The key takeaway from that meeting was to inject operational vigor into the sales process. “Operational vigor” is a buzzworthy way to say “accountability.” And the key ingredient to that is follow-up. After that initial meeting with the sales team, Hoskins continued to listen to sales calls and give feedback to individual reps. She’d do spot checks, but not to police the team. She explains, “One might argue, ‘Why would a CEO listen in to a call? Shouldn’t that be sales management?’ It’s not sustainable, but it helped me learn our sales process.”

The sales team agreed on a set of metrics coming out of that meeting. Hoskins ensured that everyone stayed focused and was held accountable to those metrics. “It’s easy enough to write a new process,” she says. “The harder part really is measuring success and then tweaking the process if it’s not working. That, to me, is operational vigor.”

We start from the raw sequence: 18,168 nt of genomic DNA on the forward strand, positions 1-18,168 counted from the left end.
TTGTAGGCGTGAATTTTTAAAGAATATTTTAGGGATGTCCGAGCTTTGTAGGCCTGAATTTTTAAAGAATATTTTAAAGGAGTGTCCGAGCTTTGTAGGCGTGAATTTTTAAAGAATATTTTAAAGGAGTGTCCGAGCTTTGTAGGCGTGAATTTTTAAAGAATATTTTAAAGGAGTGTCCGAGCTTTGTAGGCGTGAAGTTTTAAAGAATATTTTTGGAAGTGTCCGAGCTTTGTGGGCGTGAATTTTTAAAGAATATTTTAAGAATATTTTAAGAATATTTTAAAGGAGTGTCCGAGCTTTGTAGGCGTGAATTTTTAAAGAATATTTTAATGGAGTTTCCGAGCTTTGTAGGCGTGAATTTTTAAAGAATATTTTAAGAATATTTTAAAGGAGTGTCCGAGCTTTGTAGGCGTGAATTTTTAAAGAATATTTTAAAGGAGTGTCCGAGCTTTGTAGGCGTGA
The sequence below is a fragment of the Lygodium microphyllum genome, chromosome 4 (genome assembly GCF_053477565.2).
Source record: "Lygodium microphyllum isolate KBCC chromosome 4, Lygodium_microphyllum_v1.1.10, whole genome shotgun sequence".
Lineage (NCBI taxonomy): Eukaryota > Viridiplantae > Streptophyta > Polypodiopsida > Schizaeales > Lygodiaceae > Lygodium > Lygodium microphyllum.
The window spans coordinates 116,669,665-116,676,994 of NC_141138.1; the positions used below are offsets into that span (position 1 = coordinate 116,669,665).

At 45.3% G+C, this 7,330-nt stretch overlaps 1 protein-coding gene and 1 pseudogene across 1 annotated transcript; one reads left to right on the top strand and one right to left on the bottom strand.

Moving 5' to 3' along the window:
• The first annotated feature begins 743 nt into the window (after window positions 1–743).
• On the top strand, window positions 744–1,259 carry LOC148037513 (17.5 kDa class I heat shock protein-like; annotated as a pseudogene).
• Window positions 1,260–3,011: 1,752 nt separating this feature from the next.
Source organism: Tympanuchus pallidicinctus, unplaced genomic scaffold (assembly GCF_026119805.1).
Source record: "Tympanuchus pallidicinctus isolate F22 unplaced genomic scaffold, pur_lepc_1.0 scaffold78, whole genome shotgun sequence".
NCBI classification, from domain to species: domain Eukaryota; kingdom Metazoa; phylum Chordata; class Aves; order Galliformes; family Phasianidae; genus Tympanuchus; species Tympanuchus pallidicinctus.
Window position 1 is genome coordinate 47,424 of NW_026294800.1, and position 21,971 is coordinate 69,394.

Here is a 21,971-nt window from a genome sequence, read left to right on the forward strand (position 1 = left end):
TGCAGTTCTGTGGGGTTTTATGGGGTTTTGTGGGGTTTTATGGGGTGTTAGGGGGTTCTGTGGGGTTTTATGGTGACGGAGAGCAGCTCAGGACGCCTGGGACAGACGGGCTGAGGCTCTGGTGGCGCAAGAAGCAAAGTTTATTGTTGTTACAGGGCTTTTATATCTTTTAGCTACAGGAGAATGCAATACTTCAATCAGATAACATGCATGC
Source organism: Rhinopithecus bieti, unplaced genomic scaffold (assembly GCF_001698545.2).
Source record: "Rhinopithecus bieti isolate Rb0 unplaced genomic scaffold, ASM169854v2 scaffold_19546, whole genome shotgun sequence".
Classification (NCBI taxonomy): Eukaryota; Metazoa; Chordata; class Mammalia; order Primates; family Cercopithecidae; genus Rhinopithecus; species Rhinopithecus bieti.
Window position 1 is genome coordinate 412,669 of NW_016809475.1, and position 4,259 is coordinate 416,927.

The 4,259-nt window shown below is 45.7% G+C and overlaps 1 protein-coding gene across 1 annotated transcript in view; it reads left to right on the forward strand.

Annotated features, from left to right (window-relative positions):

Company-Wide Operational Vigor

Upserve’s sales engine wasn’t the only beneficiary of operational vigor in the past year. In order to keep up with the pace of growth, every team needed to fire on all cylinders. The HR, customer-facing teams, and product in particular are moving fast.

On the HR side of the house, Upserve now tracks how many candidates are sourced by its internal team versus candidates that find them. The new recruiting process means Upserve is doing the majority of the sourcing of candidates instead of waiting for candidates to come to them. Tammy Polk, another ACTIVE alum, joined the company shortly before Hoskins as EVP of Talent to help oversee the change. Why not continue to rely on recruiters and third-party job sites to fill open roles? “One, we can control our fast-paced hiring this way,” Hoskins says. “Two, it’s scalable. And three, it’s much more cost effective.” She estimates the company is signing on new hires every week, adding to its 250+ employees.